Dragon Age: Inquisition (PC/PS3/PS4/360/XONE)
I’ll admit, I haven’t quite finished this game yet despite putting over 70 hours into it. I don’t feel like I’ll be finished right away, this game is going to take me a lot of time, not just because it’s big, but because I want to take my time, I don’t want to be done with it so quickly. Bioware have managed to create some real good characters for this one, The Iron Bull is a particular favourite of mine. Dragon Age: Inquisition is a wonderful glimpse into an incredibly well-realised high fantasy setting. Whether it’s playing politics with stuffy nobles or a tense showdown against massive dragons, there’s a great time to be had here.
Bayonetta 2 (Wii U)
The original Bayonetta is one of the strongest Character Action games I have played, it oozes tonnes of style and has plenty of combat substance too. There was a sense of playfulness and increasing scale that made it so exciting to play. With the sequel they knew exactly what worked and what didn’t in the first game, and have somehow managed to create something even better. While it doesn’t bring any innovation to the genre, it refines on what is already there to bring a fantastic thrill-ride.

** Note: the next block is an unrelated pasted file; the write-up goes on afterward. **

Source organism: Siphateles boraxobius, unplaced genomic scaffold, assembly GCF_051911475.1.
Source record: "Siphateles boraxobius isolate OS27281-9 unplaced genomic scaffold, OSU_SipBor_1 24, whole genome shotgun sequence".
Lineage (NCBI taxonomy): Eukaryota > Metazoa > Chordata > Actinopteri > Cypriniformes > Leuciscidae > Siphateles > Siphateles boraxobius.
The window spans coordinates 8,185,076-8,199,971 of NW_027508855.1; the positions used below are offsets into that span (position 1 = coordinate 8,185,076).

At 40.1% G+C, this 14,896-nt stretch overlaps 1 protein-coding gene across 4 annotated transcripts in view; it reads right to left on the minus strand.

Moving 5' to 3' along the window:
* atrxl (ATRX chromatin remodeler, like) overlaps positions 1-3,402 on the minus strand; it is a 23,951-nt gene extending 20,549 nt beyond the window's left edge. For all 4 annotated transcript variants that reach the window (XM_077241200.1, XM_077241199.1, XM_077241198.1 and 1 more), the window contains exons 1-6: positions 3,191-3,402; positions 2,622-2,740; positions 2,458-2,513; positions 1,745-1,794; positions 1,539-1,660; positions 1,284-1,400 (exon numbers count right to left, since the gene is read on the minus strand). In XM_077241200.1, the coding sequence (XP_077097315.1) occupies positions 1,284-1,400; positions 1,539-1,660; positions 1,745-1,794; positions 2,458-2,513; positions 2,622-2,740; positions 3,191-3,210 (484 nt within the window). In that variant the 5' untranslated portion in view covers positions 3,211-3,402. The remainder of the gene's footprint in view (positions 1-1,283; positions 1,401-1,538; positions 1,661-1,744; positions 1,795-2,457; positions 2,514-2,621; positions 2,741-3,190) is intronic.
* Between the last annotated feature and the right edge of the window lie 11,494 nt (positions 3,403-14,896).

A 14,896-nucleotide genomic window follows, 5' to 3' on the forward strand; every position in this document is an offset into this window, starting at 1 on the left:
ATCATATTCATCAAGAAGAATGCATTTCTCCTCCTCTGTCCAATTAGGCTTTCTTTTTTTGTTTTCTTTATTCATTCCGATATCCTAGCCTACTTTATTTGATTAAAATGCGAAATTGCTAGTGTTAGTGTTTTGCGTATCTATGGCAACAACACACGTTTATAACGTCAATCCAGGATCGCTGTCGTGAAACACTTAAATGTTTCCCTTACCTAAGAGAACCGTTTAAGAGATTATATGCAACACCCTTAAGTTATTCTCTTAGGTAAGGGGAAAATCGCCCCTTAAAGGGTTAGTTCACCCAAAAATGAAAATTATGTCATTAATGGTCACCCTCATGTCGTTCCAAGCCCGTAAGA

Wolfenstein: The New Order (PC/PS3/PS4/360/XONE)
I don’t know how they managed it, but Wolfenstein: The New Order manages to both tell a serious story and also be a ridiculously fun shooter to play. Even though it is a game where you shoot Nazis into tiny pieces, it’s in the moments where you’re just able to walk around and appreciate the world-building that help make this a much stronger game. Characters in it feel like real people, they’re not ridiculous caricatures.